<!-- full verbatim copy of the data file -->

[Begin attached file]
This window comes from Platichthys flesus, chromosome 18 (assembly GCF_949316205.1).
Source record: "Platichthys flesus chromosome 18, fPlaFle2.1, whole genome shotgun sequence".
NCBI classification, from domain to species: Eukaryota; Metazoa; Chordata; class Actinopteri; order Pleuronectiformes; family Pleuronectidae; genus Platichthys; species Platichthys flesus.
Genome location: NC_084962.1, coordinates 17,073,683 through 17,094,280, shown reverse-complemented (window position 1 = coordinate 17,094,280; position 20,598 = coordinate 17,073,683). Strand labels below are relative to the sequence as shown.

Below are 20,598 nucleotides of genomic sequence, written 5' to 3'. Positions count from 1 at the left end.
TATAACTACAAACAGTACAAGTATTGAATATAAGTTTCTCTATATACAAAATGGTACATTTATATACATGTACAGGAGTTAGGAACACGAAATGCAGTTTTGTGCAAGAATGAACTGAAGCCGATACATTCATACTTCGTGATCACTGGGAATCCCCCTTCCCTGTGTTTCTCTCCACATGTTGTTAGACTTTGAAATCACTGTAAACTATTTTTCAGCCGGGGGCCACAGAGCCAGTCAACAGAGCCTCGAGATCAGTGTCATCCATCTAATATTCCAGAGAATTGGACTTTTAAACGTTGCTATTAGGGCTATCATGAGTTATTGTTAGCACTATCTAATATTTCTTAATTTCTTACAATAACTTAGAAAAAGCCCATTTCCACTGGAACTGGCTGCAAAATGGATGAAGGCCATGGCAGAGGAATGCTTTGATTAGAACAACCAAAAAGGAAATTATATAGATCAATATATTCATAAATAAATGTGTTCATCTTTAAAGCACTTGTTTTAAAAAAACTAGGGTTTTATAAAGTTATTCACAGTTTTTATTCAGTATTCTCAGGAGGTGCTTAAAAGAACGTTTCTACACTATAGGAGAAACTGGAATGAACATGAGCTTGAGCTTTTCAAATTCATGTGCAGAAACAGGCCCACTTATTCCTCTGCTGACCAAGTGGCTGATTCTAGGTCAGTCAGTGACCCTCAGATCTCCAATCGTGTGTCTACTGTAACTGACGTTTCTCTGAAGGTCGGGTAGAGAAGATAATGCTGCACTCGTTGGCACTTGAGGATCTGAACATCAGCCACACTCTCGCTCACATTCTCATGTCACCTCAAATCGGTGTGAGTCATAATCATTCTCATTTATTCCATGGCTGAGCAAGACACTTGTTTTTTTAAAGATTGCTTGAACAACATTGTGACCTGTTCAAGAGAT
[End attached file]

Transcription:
This window comes from Platichthys flesus, chromosome 18 (assembly GCF_949316205.1).
Source record: "Platichthys flesus chromosome 18, fPlaFle2.1, whole genome shotgun sequence".
NCBI classification, from domain to species: Eukaryota; Metazoa; Chordata; class Actinopteri; order Pleuronectiformes; family Pleuronectidae; genus Platichthys; species Platichthys flesus.
Genome location: NC_084962.1, coordinates 17,073,683 through 17,094,280, shown reverse-complemented (window position 1 = coordinate 17,094,280; position 20,598 = coordinate 17,073,683). Strand labels below are relative to the sequence as shown.

Below are 20,598 nucleotides of genomic sequence, written 5' to 3'. Positions count from 1 at the left end.
TATAACTACAAACAGTACAAGTATTGAATATAAGTTTCTCTATATACAAAATGGTACATTTATATACATGTACAGGAGTTAGGAACACGAAATGCAGTTTTGTGCAAGAATGAACTGAAGCCGATACATTCATACTTCGTGATCACTGGGAATCCCCCTTCCCTGTGTTTCTCTCCACATGTTGTTAGACTTTGAAATCACTGTAAACTATTTTTCAGCCGGGGGCCACAGAGCCAGTCAACAGAGCCTCGAGATCAGTGTCATCCATCTAATATTCCAGAGAATTGGACTTTTAAACGTTGCTATTAGGGCTATCATGAGTTATTGTTAGCACTATCTAATATTTCTTAATTTCTTACAATAACTTAGAAAAAGCCCATTTCCACTGGAACTGGCTGCAAAATGGATGAAGGCCATGGCAGAGGAATGCTTTGATTAGAACAACCAAAAAGGAAATTATATAGATCAATATATTCATAAATAAATGTGTTCATCTTTAAAGCACTTGTTTTAAAAAAACTAGGGTTTTATAAAGTTATTCACAGTTTTTATTCAGTATTCTCAGGAGGTGCTTAAAAGAACGTTTCTACACTATAGGAGAAACTGGAATGAACATGAGCTTGAGCTTTTCAAATTCATGTGCAGAAACAGGCCCACTTATTCCTCTGCTGACCAAGTGGCTGATTCTAGGTCAGTCAGTGACCCTCAGATCTCCAATCGTGTGTCTACTGTAACTGACGTTTCTCTGAAGGTCGGGTAGAGAAGATAATGCTGCACTCGTTGGCACTTGAGGATCTGAACATCAGCCACACTCTCGCTCACATTCTCATGTCACCTCAAATCGGTGTGAGTCATAATCATTCTCATTTATTCCATGGCTGAGCAAGACACTTGTTTTTTTAAAGATTGCTTGAACAACATTGTGACCTGTTCAAGAGAT